Tesla billionaire Elon Musk has hit back after investigators came knocking following a fatal crash involving one of his hi-tech vehicles.
Tesla CEO Elon Musk has hit back at the bad press hovering over his hi-tech car company this week, claiming data obtained from a vehicle involved in a fatal crash proves it wasn’t derailed by a faulty autopilot system.
The multi-billionaire jumped on Twitter after reports came flooding in of a Tesla hitting a tree late Saturday night in Texas. It caught fire on impact, killing two men and destroying the car entirely.
Constable Mark Herman from Harris County Precinct 4 said their investigation found “no one was driving” the $118,000 electric vehicle when the accident happened — one person was in the front passenger seat, while another was in the rear passenger seat.
But Musk claims the initial data accessed by the company indicated the vehicle didn’t have its driver-assistance technology enabled.
Data logs recovered from the vehicle allegedly reveal the Autopilot wasn’t engaged and that the owner of the car hadn’t purchased Tesla’s “Full Self-Driving” option.
The circumstances of the accident have provoked numerous reactions on social media, relaunching the debate on Tesla‘s existing semi-autonomous capabilities, such as the “Autopilot” software that allows the car to park on its own or navigate on the highway.
Musk appeared to be frustrated at the Wall Street Journal’s reporting of the incident, replying to a private Twitter user’s comment explaining that Tesla’s autopilot is not programmed to go over the speed limit, and features a weighted seat to ensure there is always somebody in the driver’s seat.
“Your research as a private individual is better than professionals @WSJ!,” Musk tweeted.
“Data logs recovered so far show Autopilot was not enabled & this car did not purchase FSD. Moreover, standard Autopilot would require lane lines to turn on, which this street did not have.”
Two US transportation regulators said Monday they will investigate the fatal crash. The National Highway Traffic Safety Administration (NHTSA) said it “immediately launched a Special Crash Investigation team to investigate the crash.”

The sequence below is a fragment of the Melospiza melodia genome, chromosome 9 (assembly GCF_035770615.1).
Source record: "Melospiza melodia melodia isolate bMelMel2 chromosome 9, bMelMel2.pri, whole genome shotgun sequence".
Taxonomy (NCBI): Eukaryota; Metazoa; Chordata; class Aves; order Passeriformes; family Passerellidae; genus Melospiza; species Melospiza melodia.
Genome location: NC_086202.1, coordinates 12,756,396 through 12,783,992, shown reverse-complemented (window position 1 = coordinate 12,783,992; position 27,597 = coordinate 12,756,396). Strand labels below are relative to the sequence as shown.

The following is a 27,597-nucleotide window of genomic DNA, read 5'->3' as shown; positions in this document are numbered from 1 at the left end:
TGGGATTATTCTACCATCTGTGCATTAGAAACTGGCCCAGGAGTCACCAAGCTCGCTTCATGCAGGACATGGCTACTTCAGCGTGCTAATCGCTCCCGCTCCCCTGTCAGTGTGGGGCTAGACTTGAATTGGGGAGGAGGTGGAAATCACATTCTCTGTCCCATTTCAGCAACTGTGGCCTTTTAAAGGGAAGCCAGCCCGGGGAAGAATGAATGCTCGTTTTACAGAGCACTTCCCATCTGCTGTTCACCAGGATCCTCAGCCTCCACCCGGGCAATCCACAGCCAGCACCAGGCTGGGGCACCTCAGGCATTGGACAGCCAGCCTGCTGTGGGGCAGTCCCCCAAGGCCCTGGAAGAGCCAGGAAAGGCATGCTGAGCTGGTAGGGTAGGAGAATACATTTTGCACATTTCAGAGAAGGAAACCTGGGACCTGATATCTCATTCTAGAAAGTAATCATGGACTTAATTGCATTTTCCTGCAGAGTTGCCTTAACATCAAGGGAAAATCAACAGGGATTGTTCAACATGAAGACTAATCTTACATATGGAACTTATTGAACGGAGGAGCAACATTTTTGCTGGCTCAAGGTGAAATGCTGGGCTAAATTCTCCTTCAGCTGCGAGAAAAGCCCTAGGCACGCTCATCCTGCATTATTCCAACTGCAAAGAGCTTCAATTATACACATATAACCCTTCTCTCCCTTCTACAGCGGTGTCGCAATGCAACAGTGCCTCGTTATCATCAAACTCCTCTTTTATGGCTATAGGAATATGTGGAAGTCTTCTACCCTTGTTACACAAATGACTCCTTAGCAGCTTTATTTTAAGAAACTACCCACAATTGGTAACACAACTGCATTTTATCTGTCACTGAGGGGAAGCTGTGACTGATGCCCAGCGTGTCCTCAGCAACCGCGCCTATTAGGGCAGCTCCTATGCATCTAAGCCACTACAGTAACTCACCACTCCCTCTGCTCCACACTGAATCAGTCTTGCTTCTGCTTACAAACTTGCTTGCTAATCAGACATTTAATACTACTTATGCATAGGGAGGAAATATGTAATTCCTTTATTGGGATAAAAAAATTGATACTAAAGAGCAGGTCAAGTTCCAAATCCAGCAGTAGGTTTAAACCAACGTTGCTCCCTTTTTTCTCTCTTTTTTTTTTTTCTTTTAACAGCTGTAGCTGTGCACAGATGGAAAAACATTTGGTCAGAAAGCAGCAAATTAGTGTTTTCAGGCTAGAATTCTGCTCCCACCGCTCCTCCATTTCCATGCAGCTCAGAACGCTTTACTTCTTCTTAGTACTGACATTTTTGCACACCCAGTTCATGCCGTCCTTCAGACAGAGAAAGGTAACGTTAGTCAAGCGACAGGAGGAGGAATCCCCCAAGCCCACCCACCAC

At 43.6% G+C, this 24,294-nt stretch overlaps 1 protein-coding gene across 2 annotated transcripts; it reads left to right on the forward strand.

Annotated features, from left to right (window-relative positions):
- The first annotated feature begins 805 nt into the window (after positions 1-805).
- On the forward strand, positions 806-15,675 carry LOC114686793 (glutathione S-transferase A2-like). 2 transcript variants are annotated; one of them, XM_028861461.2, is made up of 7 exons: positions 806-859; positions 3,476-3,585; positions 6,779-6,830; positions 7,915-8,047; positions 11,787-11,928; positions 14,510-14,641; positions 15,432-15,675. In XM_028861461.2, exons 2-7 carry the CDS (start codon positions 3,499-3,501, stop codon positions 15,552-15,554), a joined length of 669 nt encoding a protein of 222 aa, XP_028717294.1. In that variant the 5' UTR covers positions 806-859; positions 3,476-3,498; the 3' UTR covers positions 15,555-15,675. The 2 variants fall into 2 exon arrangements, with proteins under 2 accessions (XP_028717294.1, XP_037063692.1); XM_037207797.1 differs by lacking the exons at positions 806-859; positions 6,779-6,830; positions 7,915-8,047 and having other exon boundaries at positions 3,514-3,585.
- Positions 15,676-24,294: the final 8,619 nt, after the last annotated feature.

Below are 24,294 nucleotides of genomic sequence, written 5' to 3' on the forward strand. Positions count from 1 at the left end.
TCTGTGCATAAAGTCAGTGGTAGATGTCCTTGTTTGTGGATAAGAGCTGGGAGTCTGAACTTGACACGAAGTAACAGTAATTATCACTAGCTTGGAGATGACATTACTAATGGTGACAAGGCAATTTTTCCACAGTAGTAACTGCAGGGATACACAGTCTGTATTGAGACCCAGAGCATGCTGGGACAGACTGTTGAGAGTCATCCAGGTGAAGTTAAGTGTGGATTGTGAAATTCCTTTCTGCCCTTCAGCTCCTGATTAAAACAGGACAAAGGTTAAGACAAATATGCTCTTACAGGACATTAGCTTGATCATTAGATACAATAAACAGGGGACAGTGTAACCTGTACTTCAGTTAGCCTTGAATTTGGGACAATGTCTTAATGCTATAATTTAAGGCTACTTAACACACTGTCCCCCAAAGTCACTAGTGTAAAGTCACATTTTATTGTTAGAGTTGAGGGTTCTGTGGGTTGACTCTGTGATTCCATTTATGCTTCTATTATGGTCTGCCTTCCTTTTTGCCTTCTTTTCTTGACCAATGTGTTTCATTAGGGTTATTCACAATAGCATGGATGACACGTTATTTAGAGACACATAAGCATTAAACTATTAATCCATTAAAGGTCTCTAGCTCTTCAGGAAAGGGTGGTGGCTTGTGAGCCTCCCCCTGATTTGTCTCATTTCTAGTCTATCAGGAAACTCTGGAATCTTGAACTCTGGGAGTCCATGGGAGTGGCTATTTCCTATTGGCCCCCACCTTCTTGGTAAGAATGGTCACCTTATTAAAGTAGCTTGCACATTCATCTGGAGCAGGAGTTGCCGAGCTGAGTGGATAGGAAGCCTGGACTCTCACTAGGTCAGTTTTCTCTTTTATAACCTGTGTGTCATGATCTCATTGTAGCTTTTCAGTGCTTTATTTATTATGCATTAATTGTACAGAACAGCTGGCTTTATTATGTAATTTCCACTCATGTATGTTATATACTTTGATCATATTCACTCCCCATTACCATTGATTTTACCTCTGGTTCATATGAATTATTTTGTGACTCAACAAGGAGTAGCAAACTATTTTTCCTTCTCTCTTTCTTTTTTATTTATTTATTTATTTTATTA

The National Transportation Safety Board (NTSB) said on Twitter it had dispatched two investigators to the scene, who “will focus on the vehicle‘s operation and the post-crash fire. NTSB investigators will arrive in the area later this afternoon.”
Tesla warns that driver assistance systems Autopilot and Full Self-Driving Capability do not make the vehicles autonomous, and that active supervision is still required.
Hours before the crash, he tweeted, “Tesla with Autopilot engaged now approaching 10 times lower chance of accident than average vehicle.”
The accident follows a similar incident in March this year when one of Tesla’s hi-tech vehicles crashed into a stationary police car – flashing lights and all – while the driver was apparently using the controversial Autopilot function.
The Tesla Model Y slammed into the back of the police car in Michigan early in the morning, causing extensive damage to the left rear of the Dodge Charger.
There were no injuries but the 22-year-old driver was issued fines for failing to move over and driving while suspended.
The high profile crash will reignite debate about Autopilot, which some believe is misleading. In 2016 a German court requested Tesla rename its Autopilot feature to save confusion.
In selling its Autopilot feature Tesla claims it “enables your car to steer, accelerate and brake automatically for other vehicles and pedestrians within its lane” but elsewhere on the Tesla website the company warns “current Autopilot features require active driver supervision and do not make the vehicle autonomous”.
— with AFP